• Visitor policies

  • How to report changes in your child’s status
  • Rules for ordering food

  • What kind of therapies your child will have – occupational, physical, speech

  • How the social worker can help you – with issues such as insurance, Medicaid, housing, and disability

  • Play and school opportunities – such as playrooms, off unit policies, child life specialists, music and art therapy, and in-hospital schools

  • A discharge checklist

Moving to Acute Care

It seems shocking at first. Why don’t we have a nurse in here all the time, because that’s what you’ve been used to. But it’s because your child is more stable, which is a good thing.

Rachel, CHD Parent

PARENT TIPRemember to Take Time for Yourself in Acute Care

If your child’s nurse in the acute care unit has more than one patient, you may find it more challenging to balance caring for yourself and caring for your child. When you always want someone to be with them, it can be difficult to step away for a moment alone, or to get food, connect with family, or take care of work.

One of the best things you can do to care for your child is to care for yourself. This is especially true after your long journey through surgery and the ICU. Now that your child is more stable, give yourself some breathing room to focus on self-care.

Most acute care units have practical and emotional resources to support you. You can often coordinate with your child’s nurse to allow you to leave and relax for a bit. Soon it will just be you and your child at home, so use this opportunity to take care of yourself while the nurses can help.


If you are feeling this way, please talk with your nurse, social worker, or another person on the care team about the changes that are troubling you. The best thing you can do to relieve any fears is to understand why the team made important decisions like reducing your child’s monitoring or decreasing their medication. Remember – the move to acute care is a step towards taking your child home!

The plan for how often your child’s vital signs are taken depends on the level of care your physicians recommend. The care team will routinely take your child’s temperature, measure their blood pressure, and weigh them on a scale. Most acute care units closely measure your child’s liquid and nutrition intake as well as how much they are urinating.

Most hospitals attempt to minimize sleeping interruptions and “cluster” care for your child whenever possible, but there may still be times when your child will be woken up for medications or vitals.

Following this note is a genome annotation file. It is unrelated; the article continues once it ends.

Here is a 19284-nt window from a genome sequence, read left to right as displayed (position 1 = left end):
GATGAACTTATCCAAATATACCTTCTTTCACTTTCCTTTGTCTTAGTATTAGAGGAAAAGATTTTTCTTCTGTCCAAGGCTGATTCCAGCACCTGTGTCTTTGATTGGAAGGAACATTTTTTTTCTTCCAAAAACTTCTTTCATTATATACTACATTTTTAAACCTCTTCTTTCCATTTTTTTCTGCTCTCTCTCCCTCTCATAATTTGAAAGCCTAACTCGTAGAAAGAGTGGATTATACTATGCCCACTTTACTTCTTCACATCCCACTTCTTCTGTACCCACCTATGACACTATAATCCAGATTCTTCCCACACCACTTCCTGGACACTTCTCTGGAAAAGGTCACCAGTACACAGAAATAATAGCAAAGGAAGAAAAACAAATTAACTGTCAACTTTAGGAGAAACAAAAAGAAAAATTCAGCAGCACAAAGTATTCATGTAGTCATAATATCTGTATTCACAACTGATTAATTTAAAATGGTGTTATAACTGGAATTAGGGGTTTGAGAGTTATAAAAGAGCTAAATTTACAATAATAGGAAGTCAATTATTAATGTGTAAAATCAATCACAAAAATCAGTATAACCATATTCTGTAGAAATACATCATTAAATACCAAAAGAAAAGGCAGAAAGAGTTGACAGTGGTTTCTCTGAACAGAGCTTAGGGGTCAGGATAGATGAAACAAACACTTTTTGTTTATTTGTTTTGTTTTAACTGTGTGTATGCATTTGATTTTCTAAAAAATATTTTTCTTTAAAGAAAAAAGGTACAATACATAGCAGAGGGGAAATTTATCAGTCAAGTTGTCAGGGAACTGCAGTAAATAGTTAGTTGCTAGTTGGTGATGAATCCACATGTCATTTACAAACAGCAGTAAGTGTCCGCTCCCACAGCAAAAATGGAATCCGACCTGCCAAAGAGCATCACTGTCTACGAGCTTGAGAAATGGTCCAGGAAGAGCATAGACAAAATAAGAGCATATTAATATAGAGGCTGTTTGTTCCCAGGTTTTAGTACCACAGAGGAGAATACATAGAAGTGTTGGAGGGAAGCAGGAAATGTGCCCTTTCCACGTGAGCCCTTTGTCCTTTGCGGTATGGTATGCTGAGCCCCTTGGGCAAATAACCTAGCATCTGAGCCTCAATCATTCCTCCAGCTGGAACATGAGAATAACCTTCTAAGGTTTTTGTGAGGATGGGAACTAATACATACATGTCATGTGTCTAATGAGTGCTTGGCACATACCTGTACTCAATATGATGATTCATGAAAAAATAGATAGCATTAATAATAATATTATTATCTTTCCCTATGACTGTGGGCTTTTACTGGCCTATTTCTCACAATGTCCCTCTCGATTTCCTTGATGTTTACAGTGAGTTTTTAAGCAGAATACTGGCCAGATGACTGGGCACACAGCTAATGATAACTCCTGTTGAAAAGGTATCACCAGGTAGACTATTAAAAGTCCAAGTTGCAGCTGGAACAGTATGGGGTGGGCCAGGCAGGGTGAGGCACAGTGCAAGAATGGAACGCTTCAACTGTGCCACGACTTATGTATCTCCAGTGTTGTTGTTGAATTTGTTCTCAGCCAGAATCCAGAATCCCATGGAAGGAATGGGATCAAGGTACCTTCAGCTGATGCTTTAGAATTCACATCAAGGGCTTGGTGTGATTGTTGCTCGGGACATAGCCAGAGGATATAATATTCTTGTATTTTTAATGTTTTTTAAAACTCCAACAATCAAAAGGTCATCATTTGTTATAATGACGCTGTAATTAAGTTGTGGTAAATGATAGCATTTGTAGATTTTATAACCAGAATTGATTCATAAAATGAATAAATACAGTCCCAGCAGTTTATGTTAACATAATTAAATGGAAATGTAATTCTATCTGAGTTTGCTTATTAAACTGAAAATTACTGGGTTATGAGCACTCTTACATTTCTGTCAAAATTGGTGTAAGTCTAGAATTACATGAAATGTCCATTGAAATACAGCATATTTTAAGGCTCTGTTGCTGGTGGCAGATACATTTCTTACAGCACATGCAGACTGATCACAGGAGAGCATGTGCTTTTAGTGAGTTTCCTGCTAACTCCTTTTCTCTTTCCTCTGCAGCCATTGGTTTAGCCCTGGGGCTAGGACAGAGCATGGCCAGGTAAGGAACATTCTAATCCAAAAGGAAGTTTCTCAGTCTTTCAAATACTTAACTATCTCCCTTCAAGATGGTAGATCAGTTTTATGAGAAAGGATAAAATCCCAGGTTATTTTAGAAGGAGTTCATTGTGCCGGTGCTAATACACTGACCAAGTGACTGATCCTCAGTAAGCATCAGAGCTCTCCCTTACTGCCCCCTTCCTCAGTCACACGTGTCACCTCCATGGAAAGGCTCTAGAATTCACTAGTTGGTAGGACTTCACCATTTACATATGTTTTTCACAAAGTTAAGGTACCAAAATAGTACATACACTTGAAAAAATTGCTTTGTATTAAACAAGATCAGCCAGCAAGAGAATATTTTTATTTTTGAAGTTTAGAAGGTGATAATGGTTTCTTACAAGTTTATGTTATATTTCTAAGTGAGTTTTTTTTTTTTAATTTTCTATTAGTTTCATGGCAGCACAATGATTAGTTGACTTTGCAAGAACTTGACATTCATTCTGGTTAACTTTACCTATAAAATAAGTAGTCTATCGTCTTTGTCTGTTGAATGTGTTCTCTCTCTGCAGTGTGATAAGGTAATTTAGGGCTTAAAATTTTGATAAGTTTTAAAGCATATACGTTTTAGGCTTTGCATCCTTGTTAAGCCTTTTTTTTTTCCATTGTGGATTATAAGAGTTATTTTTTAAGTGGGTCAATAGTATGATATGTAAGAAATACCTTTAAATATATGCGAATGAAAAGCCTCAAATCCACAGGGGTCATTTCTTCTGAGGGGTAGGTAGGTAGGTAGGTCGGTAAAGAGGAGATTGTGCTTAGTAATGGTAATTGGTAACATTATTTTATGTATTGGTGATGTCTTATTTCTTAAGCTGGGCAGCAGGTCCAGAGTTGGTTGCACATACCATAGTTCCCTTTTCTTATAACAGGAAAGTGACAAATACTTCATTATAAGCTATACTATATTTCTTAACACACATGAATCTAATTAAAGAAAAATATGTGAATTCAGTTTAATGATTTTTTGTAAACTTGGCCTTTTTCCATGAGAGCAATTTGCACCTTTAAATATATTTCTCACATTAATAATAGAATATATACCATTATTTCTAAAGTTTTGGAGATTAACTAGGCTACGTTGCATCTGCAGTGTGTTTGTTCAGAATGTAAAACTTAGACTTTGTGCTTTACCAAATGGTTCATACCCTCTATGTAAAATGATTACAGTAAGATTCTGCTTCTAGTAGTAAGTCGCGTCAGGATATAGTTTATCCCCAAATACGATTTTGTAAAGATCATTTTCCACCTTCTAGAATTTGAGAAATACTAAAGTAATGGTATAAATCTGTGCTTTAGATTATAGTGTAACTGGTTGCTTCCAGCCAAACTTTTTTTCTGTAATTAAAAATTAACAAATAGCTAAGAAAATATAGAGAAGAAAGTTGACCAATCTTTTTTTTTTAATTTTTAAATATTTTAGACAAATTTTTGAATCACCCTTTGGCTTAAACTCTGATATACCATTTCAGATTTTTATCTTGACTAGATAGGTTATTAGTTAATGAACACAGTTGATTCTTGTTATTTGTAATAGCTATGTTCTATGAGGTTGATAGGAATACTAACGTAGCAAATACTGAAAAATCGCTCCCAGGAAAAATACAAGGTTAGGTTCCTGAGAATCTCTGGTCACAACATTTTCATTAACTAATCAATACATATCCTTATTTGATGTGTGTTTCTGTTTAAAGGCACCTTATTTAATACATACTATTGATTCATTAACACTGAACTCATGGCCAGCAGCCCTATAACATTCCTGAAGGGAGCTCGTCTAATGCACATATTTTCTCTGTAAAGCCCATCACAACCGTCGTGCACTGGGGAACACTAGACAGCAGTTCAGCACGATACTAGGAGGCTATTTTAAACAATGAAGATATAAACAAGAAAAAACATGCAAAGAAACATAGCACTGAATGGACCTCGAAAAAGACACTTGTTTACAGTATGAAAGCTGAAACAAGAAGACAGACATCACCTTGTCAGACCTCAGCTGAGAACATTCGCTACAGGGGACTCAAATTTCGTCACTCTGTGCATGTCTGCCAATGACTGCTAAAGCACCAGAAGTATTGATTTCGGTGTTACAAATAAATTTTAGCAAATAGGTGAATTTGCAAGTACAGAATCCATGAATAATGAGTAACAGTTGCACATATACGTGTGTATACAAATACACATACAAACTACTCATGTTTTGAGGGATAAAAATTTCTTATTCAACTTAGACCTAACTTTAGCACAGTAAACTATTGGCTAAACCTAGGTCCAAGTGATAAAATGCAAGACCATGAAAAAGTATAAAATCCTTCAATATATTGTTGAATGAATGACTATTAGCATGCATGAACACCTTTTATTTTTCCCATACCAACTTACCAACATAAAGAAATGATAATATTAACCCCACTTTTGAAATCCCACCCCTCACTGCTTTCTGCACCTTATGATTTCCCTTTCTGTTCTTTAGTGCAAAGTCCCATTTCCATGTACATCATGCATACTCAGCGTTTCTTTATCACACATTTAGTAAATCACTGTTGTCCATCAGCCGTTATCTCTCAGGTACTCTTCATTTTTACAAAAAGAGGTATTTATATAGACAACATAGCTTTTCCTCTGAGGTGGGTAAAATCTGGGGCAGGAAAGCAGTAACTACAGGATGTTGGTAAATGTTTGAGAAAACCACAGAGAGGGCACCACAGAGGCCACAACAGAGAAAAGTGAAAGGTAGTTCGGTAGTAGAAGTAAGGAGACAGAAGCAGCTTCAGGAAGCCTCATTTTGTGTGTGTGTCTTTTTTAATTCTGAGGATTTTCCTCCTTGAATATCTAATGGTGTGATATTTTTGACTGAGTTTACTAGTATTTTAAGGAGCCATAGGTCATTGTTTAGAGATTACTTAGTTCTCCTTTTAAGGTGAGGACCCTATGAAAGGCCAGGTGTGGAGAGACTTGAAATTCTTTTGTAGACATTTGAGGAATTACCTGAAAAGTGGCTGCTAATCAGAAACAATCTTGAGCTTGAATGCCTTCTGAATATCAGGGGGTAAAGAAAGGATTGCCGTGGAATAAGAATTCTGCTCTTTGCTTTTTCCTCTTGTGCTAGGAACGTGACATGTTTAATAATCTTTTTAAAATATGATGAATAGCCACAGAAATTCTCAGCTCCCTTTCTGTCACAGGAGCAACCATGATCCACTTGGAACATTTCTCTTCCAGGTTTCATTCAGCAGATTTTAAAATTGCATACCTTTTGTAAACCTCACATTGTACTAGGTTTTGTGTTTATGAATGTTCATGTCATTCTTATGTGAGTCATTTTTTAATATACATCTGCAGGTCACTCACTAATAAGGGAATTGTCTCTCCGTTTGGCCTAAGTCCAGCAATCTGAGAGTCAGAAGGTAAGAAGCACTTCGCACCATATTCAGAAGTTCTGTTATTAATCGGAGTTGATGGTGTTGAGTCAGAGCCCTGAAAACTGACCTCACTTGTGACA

Ask your nursing team to explain how they monitor vitals. If needed, you can work together to come up with a plan that balances your child’s health and safety with restful recovery. Often a little bit of planning and coordination with your nurse can make a significant improvement in your child’s routine.

While every child’s condition is different, here are some things you commonly see in an acute care room:

  • Chest tube: A flexible tube that drains extra fluids from around the lungs
  • Drips: Medicine that runs non-stop into the body through an IV
  • Foley: A tube leading to the bladder to get urine out
  • IV: A small, flexible tube that sits in your vein to give fluids and medicines
  • PICC line (Peripherally inserted central catheter): A type of IV that sits close to your heart placed by specially trained nurses to gives fluids or medicines for a longer time

Knowing how much your child is urinating compared to how much they are drinking or getting via intravenous (IV) fluids is an important way that the medical team monitors your child’s condition. If a child keeps too much fluid inside their body, they may develop difficulties breathing and their heart may get overworked. That’s why the care team watches fluids so closely while your child is recovering. After a while, this monitoring will stop when the team sees that your child is consistently managing their fluid balance.

You may be asked to help the team monitor your child’s input and output. Many acute care units have a worksheet in each room to record intake volume and output volume.

If you have a baby, this might mean collecting diapers for the nurse to weigh each shift, or your nurse may train you on how to weigh and record diapers. For older children, urine is collected in a special bucket that sits under the toilet seat.